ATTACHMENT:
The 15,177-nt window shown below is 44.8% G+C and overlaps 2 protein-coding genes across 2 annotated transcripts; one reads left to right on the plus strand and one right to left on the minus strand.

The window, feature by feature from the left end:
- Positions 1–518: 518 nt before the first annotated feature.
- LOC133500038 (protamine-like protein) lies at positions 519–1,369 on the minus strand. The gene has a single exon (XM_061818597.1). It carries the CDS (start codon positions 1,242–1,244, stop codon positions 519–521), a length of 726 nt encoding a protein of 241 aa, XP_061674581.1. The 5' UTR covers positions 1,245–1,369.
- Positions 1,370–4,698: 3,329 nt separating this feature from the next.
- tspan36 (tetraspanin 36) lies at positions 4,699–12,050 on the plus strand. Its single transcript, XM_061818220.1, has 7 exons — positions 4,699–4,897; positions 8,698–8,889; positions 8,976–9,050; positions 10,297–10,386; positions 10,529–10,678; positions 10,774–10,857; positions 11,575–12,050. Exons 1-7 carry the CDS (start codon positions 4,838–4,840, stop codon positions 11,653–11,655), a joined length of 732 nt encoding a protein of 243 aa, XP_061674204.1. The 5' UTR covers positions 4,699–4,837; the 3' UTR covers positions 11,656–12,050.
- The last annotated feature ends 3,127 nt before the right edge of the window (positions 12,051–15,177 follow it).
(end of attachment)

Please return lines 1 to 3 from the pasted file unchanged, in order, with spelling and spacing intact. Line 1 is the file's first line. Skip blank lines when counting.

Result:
The 15,177-nt window shown below is 44.8% G+C and overlaps 2 protein-coding genes across 2 annotated transcripts; one reads left to right on the plus strand and one right to left on the minus strand.

The window, feature by feature from the left end:
- Positions 1–518: 518 nt before the first annotated feature.